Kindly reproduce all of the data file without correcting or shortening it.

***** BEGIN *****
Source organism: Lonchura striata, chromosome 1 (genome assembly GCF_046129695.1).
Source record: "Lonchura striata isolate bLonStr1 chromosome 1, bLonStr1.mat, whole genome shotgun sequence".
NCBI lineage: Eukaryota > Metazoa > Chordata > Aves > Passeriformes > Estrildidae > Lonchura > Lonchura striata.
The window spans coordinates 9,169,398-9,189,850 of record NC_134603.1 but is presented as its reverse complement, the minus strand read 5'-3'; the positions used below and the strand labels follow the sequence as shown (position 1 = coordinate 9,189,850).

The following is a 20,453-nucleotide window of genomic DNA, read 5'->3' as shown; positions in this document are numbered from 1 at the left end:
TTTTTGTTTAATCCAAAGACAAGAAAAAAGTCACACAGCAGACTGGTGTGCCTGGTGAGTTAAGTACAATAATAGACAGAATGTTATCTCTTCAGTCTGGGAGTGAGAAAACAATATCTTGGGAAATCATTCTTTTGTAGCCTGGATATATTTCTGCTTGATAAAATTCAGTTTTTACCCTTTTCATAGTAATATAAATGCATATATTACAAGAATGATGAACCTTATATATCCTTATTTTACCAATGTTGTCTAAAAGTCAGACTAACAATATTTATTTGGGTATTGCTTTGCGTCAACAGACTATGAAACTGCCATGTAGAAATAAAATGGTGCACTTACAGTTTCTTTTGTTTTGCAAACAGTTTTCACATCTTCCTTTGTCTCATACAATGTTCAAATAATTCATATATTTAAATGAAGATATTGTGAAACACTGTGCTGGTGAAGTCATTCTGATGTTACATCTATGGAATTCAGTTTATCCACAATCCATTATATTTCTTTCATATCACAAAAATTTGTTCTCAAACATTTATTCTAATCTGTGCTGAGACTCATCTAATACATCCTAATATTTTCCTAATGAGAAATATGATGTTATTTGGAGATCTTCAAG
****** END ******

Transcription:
Source organism: Lonchura striata, chromosome 1 (genome assembly GCF_046129695.1).
Source record: "Lonchura striata isolate bLonStr1 chromosome 1, bLonStr1.mat, whole genome shotgun sequence".
NCBI lineage: Eukaryota > Metazoa > Chordata > Aves > Passeriformes > Estrildidae > Lonchura > Lonchura striata.
The window spans coordinates 9,169,398-9,189,850 of record NC_134603.1 but is presented as its reverse complement, the minus strand read 5'-3'; the positions used below and the strand labels follow the sequence as shown (position 1 = coordinate 9,189,850).

The following is a 20,453-nucleotide window of genomic DNA, read 5'->3' as shown; positions in this document are numbered from 1 at the left end:
TTTTTGTTTAATCCAAAGACAAGAAAAAAGTCACACAGCAGACTGGTGTGCCTGGTGAGTTAAGTACAATAATAGACAGAATGTTATCTCTTCAGTCTGGGAGTGAGAAAACAATATCTTGGGAAATCATTCTTTTGTAGCCTGGATATATTTCTGCTTGATAAAATTCAGTTTTTACCCTTTTCATAGTAATATAAATGCATATATTACAAGAATGATGAACCTTATATATCCTTATTTTACCAATGTTGTCTAAAAGTCAGACTAACAATATTTATTTGGGTATTGCTTTGCGTCAACAGACTATGAAACTGCCATGTAGAAATAAAATGGTGCACTTACAGTTTCTTTTGTTTTGCAAACAGTTTTCACATCTTCCTTTGTCTCATACAATGTTCAAATAATTCATATATTTAAATGAAGATATTGTGAAACACTGTGCTGGTGAAGTCATTCTGATGTTACATCTATGGAATTCAGTTTATCCACAATCCATTATATTTCTTTCATATCACAAAAATTTGTTCTCAAACATTTATTCTAATCTGTGCTGAGACTCATCTAATACATCCTAATATTTTCCTAATGAGAAATATGATGTTATTTGGAGATCTTCAAG